Thursday, March 24, 2022

General First, Then Specific, as Needed

 Many excellent painters begin  by blocking in the major shapes while the paper is still wet. Using pale colors, they allow the shapes to run into one another, making a very general statement that comprises all soft edges. In this stage, the work in progress is more concerned with where the shapes are than what they are.

For RexBrant and Trevor Chamberlain (and many others) this is the best time to find out whether the viewer has sufficient  information .They can pause and wait for the paint to be dry enough to receive the next layer one stroke at a time .

Look for a scene or an image that invites a soft-edged first approach and practice till you have faith that  the picture will come together when the hard-edged darks are added. The two here are meant for observation. It's best if you find an image of your own to practice on.

Can you picture these when only the first layer was present?

Thursday, March 17, 2022

Copying, not Duplicating

Here's a painting full of light and loose brushstrokes. If you chose to make a copy what would you want to make sure you managed to include? The warm and cool distribution? How about the hard and soft edges, or the simplicity of composition? It would help to be able to see which elements of the copy are essential to your purpose.

Take a look at the green firs that stick up higher than any other shapes. What if the tallest one was in the middle rather than on the left? Would the copy still do justice to the original? What if you decided you were more interested  in the feel of the copy rather than its visual accuracy? Here are a couple more images to consider copying.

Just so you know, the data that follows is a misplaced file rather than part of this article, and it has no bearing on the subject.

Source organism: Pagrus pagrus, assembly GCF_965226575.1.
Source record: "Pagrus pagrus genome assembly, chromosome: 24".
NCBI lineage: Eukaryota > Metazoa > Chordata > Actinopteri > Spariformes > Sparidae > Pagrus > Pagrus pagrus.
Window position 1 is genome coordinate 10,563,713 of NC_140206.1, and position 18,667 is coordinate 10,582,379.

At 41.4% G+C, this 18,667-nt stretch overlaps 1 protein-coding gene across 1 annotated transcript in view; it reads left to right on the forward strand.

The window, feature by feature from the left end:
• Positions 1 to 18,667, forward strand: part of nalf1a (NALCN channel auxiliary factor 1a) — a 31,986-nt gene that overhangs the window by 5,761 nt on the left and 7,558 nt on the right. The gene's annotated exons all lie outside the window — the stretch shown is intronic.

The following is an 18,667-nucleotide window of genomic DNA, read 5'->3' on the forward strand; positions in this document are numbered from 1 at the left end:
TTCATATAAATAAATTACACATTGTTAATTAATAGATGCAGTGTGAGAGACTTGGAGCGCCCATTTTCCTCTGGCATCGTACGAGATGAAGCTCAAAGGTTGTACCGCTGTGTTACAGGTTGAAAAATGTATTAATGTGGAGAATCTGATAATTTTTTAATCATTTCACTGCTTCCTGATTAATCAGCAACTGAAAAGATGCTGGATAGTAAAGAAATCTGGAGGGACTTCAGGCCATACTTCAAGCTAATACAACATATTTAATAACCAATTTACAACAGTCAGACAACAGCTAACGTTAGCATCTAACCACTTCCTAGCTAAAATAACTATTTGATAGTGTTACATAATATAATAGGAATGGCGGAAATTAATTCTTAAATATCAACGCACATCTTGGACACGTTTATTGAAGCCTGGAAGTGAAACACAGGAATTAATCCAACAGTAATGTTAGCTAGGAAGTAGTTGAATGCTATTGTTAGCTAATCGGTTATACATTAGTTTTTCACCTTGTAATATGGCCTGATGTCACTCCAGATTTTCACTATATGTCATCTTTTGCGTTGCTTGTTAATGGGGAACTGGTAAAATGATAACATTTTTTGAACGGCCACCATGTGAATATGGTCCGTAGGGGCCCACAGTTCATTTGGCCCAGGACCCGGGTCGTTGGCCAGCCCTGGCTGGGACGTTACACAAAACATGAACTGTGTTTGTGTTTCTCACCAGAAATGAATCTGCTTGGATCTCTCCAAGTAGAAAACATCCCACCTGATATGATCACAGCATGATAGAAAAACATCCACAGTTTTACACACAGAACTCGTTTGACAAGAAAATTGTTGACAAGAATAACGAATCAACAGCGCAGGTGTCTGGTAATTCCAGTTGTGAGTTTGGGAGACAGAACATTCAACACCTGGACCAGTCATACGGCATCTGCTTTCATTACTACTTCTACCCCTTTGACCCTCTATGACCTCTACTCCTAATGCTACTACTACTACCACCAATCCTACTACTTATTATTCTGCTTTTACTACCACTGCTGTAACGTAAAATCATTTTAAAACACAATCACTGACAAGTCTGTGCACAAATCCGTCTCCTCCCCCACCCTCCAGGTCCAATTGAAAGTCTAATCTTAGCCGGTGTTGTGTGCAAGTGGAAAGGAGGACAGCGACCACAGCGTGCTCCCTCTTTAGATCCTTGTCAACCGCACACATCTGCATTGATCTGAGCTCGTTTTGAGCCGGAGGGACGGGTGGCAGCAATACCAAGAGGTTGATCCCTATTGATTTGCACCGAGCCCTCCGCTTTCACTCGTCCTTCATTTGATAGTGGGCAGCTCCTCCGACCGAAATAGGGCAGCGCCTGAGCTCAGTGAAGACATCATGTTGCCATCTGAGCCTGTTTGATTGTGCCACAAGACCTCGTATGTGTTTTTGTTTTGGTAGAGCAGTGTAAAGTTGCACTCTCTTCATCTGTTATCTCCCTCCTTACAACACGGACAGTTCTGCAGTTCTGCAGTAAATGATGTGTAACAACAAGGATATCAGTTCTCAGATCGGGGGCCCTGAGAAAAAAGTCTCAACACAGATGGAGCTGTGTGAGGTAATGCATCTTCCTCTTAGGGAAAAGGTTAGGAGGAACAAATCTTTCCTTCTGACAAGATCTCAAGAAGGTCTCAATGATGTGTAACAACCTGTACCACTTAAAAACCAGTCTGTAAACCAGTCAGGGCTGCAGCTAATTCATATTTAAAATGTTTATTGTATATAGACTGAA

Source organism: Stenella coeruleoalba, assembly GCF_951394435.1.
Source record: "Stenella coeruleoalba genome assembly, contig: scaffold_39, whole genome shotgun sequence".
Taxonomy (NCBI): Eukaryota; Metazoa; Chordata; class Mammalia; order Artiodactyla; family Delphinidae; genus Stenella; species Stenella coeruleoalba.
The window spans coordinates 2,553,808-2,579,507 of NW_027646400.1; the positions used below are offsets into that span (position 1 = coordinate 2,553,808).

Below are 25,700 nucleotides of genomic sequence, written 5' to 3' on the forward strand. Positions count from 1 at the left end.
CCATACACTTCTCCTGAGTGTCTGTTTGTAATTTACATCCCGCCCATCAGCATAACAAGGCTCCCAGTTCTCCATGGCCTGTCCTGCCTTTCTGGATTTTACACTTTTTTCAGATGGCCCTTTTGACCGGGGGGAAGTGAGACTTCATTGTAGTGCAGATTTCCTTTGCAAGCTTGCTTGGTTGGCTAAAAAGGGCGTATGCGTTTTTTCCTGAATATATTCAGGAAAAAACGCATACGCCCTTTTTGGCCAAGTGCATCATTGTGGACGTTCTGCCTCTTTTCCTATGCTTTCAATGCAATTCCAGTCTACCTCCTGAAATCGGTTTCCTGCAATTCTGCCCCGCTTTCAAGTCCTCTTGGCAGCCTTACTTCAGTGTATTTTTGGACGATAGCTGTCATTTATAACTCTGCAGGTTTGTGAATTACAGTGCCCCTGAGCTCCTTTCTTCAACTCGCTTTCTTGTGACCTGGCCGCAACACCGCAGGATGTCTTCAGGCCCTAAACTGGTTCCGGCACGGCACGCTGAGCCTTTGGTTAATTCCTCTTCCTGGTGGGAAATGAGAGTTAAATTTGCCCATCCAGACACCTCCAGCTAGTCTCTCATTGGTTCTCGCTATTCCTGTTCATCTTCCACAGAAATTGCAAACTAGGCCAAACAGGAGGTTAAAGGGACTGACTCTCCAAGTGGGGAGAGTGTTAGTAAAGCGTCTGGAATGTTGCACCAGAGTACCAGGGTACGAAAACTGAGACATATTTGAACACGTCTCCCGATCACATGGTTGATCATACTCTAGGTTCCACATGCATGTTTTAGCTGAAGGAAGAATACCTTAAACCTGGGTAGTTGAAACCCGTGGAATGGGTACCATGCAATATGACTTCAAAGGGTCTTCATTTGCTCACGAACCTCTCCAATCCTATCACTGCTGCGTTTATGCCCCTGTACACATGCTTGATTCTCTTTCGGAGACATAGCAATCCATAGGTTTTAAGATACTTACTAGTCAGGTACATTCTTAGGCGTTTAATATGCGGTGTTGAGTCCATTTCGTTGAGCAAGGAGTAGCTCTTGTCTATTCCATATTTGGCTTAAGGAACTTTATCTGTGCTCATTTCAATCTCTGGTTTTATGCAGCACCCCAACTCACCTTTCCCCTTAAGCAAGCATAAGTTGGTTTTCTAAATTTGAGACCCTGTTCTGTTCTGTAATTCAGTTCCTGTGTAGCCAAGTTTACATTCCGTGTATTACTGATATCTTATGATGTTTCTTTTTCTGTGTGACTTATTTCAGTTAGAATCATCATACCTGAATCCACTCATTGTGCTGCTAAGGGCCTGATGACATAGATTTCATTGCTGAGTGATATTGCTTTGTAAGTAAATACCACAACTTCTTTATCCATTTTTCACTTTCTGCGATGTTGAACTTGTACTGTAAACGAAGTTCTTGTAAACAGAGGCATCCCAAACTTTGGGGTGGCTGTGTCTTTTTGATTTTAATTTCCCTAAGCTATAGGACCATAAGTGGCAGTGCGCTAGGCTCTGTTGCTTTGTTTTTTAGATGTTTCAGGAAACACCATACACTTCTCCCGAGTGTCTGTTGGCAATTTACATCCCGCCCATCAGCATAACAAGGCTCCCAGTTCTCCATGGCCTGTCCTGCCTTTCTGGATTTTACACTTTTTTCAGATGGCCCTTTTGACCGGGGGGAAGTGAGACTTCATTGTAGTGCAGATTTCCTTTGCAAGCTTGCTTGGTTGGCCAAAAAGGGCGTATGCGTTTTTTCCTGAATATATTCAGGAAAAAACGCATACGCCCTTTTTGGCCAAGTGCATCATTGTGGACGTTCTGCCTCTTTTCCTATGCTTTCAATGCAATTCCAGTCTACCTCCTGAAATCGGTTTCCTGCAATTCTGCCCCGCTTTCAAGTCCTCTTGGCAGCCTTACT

Friday, March 11, 2022

Creating Symbols by Simplifying Components of the Landscape

This landscape could hardly be simpler. Details, in the form of texture, have been removed completely and replaced with symbols of an agricultural landscape. Ironically, the result is very realistic.

For the viewer, it is easier to identify what's missing than to edit out the inessential. They are more likely to say,"You missed a spot!" than to point out detail that needs to be edited.  

Alpine firs, right? You can tell by the elongated shapes and small stature. Not a needle in sight. The first layer was the pale,overall shape, then a mid-value triangle for each bough. Finally, the dark  trunk, a la George Post. The painting with the fewest strokes wins the jackpot.

Here are a couple of photos to practice on.


Saturday, March 5, 2022

Where to Begin.

You may recognize the work of Paul Klee here. He often used limits in color temperature to create a range of feelings in his paintings.

The cool dominance in this watercolor, for example,  sets up the expectation that the mood of quiet will continue.

                                                               Night Fire                  Paul Klee

Here, in a nocturne, Klee makes all the shapes very dark. There is no texture. The thickness of the paint makes it possible for the edges to be soft without the shapes running together. All of the shapes have significant features in common.  Perps you're starting to feel like painting....Can you find some shapes, or invent some?

  Look up Klee. See if you can identify what holds a painting you like together, then apply those aspects to a painting your own.  If you are feeling lost notice that Klee liked to make most of the painting conform to one feature, such as cool dark, while the rest is different in feeling, like the red square, which is relatively warm and light.

Have fun